One day, as I was trying to figure out a palette for my own watercolour travels, I measured lots of random containers around the house— Altoid tins, Lancome eyeshadow palettes, business card holders— and some of the tin make-up pans seemed just right to fit into the latter two. I went online to look for what might fit inside and happened to find a pan measuring 13 mm on one side. Well, the business card holder had measured 91 mm, and everyone knows that 91 is a multiple of 13! That seemed perfect! I had to make a few tweaks to the basic designs and get the outers custom-made so that I can assemble everything as I think ought to be. Now, here they are for all of you, too!
When designing the exterior, I considered several metals. Silver-toned stainless steel? Lightweight aluminum? In the end, I chose brass for the exterior. Brass was a common choice for making watercolour boxes in the past and is still used today for a delightfully vintage look. With that decided, and after manufacturing the exterior, I began selling the Tirra Lyra palette in 2016.
The pans in 2016 were tin-plated steel. In 2017, I started offering enameled pans, which has the benefit of a white surface for checking paint colour (particularly useful for mixing pans) and which tolerates a little more moisture. I sometimes leave a lot of water in the pan while painting, and it seemed to me that I might be risking the integrity of my valuable watercolour paints every time I did this.
Because tin-plated steel exposes us to the risk of rust if the tin is scratched, I have been looking into tin-only pans or plastic pans to my specifications for the palettes. I hope to move forward with the tin-only or plastic options by mid-2018. Unfortunately, I have not been able to make any very good reliable ones myself or found a manufacturer willing to make them for me without buying a hundred thousand or so.
The palettes are assembled, the pans are enameled, and the paints are hand-poured by me in the United States. As for the palette components, the brass shells were made in Taiwan; the magnets are made in the United States; and I do not know where the pans are made, but I imagine they come from China.
The metal bookmarks are designed and will be made when I find my way to a workshop and learn how to do laser-cutting! If you have experienced the problem of holding open a book that wants to close as you play the piano, another solution for your problem is in the works!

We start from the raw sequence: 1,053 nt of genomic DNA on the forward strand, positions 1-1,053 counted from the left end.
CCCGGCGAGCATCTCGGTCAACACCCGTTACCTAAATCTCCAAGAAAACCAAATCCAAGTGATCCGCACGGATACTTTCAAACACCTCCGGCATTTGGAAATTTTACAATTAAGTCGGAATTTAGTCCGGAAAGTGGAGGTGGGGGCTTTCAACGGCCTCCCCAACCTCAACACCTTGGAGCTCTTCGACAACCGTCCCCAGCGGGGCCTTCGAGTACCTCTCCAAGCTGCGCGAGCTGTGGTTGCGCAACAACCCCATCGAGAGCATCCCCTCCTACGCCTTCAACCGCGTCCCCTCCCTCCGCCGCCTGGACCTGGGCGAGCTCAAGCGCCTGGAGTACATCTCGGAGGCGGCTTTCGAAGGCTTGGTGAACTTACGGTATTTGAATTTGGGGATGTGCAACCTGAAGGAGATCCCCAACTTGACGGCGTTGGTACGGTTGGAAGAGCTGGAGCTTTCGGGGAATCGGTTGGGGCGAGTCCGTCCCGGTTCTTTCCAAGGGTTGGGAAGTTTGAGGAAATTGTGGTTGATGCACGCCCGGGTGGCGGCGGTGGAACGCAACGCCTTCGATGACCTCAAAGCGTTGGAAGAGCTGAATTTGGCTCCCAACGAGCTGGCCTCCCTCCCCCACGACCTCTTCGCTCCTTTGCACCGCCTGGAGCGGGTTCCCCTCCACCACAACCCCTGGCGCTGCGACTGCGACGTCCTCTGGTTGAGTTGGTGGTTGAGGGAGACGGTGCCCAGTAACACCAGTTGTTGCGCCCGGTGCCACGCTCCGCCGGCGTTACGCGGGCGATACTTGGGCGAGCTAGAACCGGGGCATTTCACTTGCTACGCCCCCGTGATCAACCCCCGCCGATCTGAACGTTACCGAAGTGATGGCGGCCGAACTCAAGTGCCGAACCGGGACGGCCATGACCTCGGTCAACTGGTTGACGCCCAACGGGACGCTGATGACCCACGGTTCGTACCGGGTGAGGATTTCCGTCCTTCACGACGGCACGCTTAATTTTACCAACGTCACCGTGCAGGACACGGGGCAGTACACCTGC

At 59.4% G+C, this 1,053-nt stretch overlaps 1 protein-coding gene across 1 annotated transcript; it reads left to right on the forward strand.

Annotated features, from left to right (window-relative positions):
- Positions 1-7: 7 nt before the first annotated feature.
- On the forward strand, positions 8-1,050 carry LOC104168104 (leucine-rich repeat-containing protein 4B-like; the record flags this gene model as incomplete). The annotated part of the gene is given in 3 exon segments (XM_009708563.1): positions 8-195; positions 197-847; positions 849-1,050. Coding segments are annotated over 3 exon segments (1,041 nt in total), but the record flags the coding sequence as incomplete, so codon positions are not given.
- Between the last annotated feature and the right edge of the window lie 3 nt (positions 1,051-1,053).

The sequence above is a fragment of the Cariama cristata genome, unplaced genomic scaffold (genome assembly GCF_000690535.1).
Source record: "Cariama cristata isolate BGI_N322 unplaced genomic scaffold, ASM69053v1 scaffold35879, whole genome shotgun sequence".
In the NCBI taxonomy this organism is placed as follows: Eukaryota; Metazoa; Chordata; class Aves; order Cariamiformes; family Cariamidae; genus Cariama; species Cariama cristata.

I have a metal bookmark in this shape which I have used for over 20 years. It was a thick, solid stainless steel one made somewhere in the US, as I recall. I have not been able to find these in music stores recently and have only found flimsier imitations imported from China.
I bought several of these thinner ones and was disappointed by how much stronger my original one is. I have been going through the thinner stock slowly— they are definitely functional, but I would feel more comfortable with something sturdier— and selling them with added loop braids attached. I hope to acquire a laser cutter one day to cut out my own designs and bring the more solid model back for my students, if no one else.
Beadwork and Braiding
Beaded charms are pretty fun to make. I make very few of them, because they get annoying to do with having to keep track of beads and all. They are also time-consuming.
Other little decorative things I enjoy making are origami and Chinese knotting, but neither has been sold at Tirra Lyra to date.
Art Originals and Prints
I cannot claim to be a very, very fabulous artist, but I do occasionally make something that looks nice enough and which people want to stare at their own copy of. Most prints are as they come. The last print run was in 2017.